However, despite the significant development of argumentation studies in the last few decades and the argumentative character of several interpreted situations, the extent to which knowledge of argumentation theory by the interpreter could benefit the overall comprehension of the original or source text and favour the production of the respective interpreted text has yet to be explored (Crevatin in Marzocchi, 1998, Preface, p. xiv). More precisely, the growing interest in argumentation has gone mostly unnoticed in interpreting scholarly settings, in spite of its multidisciplinary and interdisciplinary nature. This is partly due to the fact that interpreting research is a fairly young and largely unexplored discipline (Garzone & Viezzi, 2002, p. 2), and the contribution of argumentation makes up one of most overlooked albeit potentially fruitful domains.

The paper outlines the preliminary findings of a broader PhD project focusing on the empirical examination of recurrent argument schemes in a multilingual corpus of political speeches. By harnessing the hermeneutical and contrastive functions of argumentation analysis (Marzocchi, 1998, p. 8), the study uncovers substantial differences in speakers’ adoption of argument schemes, thereby making the case for enhanced language-specific, argumentation-driven interpreter preparation. In this respect, the present paper is primarily concerned with the applicability of argumentation concepts and methods to interpreter training. Read more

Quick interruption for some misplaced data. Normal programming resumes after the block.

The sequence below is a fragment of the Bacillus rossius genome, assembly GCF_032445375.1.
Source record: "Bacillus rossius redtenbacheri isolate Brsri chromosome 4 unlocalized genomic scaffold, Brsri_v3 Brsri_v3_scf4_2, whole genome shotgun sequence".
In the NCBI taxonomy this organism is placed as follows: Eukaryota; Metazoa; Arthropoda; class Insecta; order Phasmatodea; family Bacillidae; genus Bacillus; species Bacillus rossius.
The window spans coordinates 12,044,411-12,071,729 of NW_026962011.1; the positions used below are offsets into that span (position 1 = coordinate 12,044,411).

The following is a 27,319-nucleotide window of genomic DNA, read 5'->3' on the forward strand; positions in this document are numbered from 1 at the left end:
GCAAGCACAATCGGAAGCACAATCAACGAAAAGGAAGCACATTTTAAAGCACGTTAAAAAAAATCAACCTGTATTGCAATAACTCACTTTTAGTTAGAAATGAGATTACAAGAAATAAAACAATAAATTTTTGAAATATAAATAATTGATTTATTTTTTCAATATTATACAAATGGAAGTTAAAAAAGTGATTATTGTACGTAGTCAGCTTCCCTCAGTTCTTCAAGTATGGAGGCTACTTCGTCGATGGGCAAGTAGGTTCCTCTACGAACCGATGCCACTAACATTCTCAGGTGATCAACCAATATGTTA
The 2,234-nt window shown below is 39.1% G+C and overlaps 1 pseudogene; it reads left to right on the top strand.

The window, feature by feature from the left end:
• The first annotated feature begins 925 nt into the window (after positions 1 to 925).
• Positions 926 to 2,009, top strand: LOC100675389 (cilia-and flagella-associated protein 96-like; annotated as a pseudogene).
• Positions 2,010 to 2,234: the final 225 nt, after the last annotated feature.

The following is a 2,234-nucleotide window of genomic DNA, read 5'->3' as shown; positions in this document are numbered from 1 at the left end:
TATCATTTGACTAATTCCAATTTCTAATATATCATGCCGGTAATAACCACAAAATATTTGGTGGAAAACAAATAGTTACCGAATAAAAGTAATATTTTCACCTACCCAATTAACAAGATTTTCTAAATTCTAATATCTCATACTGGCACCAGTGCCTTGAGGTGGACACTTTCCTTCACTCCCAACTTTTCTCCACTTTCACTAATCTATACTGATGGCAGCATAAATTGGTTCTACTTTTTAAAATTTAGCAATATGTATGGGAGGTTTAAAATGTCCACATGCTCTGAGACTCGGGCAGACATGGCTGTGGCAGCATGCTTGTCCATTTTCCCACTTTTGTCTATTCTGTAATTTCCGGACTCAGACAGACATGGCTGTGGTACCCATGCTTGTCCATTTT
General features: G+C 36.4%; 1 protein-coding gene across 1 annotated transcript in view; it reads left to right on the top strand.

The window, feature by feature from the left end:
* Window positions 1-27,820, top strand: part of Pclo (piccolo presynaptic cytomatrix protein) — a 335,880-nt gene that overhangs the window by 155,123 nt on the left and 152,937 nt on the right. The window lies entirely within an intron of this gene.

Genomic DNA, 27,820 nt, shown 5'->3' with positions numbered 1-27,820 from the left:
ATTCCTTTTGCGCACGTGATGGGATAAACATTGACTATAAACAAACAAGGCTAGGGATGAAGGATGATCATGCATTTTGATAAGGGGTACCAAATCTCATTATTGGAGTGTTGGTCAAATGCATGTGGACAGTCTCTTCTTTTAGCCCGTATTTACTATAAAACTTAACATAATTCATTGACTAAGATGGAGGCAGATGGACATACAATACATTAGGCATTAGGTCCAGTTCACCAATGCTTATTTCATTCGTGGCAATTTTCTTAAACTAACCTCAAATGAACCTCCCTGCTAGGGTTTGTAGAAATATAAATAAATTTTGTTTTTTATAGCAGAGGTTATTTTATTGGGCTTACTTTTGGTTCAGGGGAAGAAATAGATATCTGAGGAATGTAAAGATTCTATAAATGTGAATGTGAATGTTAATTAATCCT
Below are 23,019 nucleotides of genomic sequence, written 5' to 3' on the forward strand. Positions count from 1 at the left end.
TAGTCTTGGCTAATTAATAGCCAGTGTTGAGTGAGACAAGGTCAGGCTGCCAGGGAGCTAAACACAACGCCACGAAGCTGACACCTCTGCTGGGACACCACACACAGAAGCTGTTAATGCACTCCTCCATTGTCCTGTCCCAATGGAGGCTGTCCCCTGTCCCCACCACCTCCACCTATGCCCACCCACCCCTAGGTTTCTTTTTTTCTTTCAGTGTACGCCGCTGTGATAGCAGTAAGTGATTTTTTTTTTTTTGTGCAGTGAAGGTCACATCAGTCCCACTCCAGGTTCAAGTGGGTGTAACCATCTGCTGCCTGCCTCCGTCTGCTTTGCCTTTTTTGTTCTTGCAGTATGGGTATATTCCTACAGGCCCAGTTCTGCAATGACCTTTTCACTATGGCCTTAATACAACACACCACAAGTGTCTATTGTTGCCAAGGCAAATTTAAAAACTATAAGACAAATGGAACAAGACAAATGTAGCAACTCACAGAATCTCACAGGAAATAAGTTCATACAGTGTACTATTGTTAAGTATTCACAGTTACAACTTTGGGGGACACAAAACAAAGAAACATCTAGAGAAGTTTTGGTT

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ISSA Proceedings 2014 ~ The Voices Of Justice; Argumentative Polyphony And Strategic Manoeuvring In Judgement Motivations: An Example From The Italian Constitutional Court

Abstract: Combining the ScaPoLine (Nølke, Fløttum, & Norén, 2004; Nølke, 2009, 2011, 2013) with the (extended) pragma-dialectical approach (van Eemeren & Grootendorst 1984; 2004; van Eemeren 2010), I suggest a reconstruction of judgement motivations as critical discussions between a plurality of voices conveyed even in one and the same sentence. In particular, I present some illustrative examples of polyphonic strategic manoeuvring from a landmark judgment of the Italian Constitutional Court: n. 440/1995.

Keywords: Critical discussion, Italian Constitutional Court, legal discourse, polyphony, Pragma-dialectics, ScaPoLine, strategic manoeuvring.

1. Introduction